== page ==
Changepower

Secrets to habit change

Should You Change? (Warning: This is a Trick Question)

There's one word that could derail your habit change.

Do you talk to yourself like this?  “I should lose some weight.” “I should start meditating.” “I really should exercise more.”

Odd as it may sound, “should” is the one word that could derail your habit change. Yes, sometimes change can start with a feeling of obligation, but if you never get beyond the “should” stage, your habit change could stall before it has a chance to get going.

Should. The word itself has a heavy sound, like a load on your shoulders that you have to bear.

Still, if the “should” is coming from your own mind, why should it thwart your habit change?  After all, it’s your “should.” Or is it?

Actually, some psychologists classify both our internal “shoulds”—those coming from our own mind—and external pressures from others—your doctor, your mother, your spouse—as “controlled motivation.” When controlled motivation has the upper hand, you feel motivated by perceived outside pressures. The inner “should” is often the voice of someone else—a parent, a spouse—that has burrowed into your brain without your permission. That voice is nagging, urging, insisting that you change ... and you are rebelling because you don’t want to be controlled.

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By contrast, “autonomous motivation” is motivation for personal reasons that you have freely chosen on your own. When your autonomous motivation is strong, you are “self-ruling,” as the word “autonomous” implies. You are the owner of your own change. 

But maybe you are just in the habit of using the word “should” instead a more empowering verb. There’s a simple test. Replace the words, “I should” with the words “I want to.” Does the “I want to” resonate with you?  Then perhaps the habit change goal is your own, not someone else’s. In fact, replacing “should” with “I want to” or “I choose to” is a great technique for taking control of your unwanted habit. Feel the difference between the downbeat “I should lose weight” and the upbeat “I want to lose weight.” Does the "I want" make you feel more powerful?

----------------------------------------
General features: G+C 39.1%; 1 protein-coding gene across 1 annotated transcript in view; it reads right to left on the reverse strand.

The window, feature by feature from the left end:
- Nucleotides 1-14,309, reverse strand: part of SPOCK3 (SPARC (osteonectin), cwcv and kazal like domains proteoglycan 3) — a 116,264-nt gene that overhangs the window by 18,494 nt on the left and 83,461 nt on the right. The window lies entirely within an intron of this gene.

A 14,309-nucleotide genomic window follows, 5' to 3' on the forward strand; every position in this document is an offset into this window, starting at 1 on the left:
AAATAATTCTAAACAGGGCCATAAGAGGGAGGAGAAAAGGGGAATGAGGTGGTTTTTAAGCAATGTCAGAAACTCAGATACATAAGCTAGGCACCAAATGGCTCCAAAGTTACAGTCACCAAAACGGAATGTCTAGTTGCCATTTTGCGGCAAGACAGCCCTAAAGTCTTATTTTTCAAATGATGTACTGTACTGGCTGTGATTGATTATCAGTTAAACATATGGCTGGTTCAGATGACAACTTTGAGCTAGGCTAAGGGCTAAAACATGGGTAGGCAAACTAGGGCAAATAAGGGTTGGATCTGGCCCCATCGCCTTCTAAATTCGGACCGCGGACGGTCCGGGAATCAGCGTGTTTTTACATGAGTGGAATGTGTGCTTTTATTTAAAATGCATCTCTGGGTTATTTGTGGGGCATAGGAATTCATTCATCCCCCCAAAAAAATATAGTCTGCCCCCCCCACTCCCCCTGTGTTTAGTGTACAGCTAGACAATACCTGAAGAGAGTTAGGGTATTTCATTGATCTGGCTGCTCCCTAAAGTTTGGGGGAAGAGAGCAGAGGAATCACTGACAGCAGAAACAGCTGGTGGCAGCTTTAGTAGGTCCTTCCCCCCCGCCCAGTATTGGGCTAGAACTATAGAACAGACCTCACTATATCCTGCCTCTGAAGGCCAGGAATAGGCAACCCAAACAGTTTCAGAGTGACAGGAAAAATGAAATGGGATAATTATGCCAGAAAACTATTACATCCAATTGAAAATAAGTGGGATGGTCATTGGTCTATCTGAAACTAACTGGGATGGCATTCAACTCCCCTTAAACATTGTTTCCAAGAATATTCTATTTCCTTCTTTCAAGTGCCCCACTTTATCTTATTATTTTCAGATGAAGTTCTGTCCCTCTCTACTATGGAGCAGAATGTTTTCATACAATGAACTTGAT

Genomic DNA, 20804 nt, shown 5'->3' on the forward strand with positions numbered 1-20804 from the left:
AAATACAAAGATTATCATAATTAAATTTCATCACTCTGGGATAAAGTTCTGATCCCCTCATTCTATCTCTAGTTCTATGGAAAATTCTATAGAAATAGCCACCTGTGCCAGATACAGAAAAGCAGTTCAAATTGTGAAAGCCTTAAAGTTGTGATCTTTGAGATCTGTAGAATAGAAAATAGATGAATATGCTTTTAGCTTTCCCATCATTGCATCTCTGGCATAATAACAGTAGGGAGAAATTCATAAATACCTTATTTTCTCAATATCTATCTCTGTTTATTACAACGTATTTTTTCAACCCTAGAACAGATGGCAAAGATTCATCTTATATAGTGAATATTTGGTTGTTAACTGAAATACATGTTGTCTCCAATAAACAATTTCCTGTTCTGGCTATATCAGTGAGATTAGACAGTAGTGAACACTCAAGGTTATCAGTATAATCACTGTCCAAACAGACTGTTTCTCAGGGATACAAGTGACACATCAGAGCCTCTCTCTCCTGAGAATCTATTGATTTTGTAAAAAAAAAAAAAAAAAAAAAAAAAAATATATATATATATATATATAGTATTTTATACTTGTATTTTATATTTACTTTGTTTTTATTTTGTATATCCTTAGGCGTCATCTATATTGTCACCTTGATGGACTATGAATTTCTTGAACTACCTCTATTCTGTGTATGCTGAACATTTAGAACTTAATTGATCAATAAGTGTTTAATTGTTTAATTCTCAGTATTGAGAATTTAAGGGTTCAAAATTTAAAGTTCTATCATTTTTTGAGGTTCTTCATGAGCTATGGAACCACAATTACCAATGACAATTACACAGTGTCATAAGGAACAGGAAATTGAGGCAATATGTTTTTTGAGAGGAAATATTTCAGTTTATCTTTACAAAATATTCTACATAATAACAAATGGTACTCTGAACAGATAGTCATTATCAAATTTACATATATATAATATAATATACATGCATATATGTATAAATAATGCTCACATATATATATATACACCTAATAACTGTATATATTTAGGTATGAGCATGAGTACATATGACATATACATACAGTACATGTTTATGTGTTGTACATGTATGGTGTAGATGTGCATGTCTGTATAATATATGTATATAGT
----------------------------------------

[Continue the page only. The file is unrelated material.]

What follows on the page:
If you don't yet feel comfortable with "I want," try out "I could." "I could" is a good transition phrase because it gives you the feeling of possibility. Instead of "I should exercise more," you open the door to change with "I could exercise more."

Being able to say “I want to change” could be one of the first signs that you are on your way to a successful habit change. (Click on "first signs" to discover other clues that you are ready and willing to change.)  Changing your self-talk and your other-talk to "I want," "I'm choosing," or "I prefer" is a great way to help yourself feel like less of a victim and more like an actor in your own life. 

(c) Meg Selig

I'm the author of Changepower! 37 Secrets to Habit Change Success (Routledge, 2009). For smaller portions of info about habit change, willpower, and health, like me on Facebook or follow on Twitter.

For more information on "autonomous" versus "controlled" motivation, check out this charming (yes, charming!) 2-minute video. 

Meg Selig is the author of Changepower! 37 Secrets to Habit Change Success.

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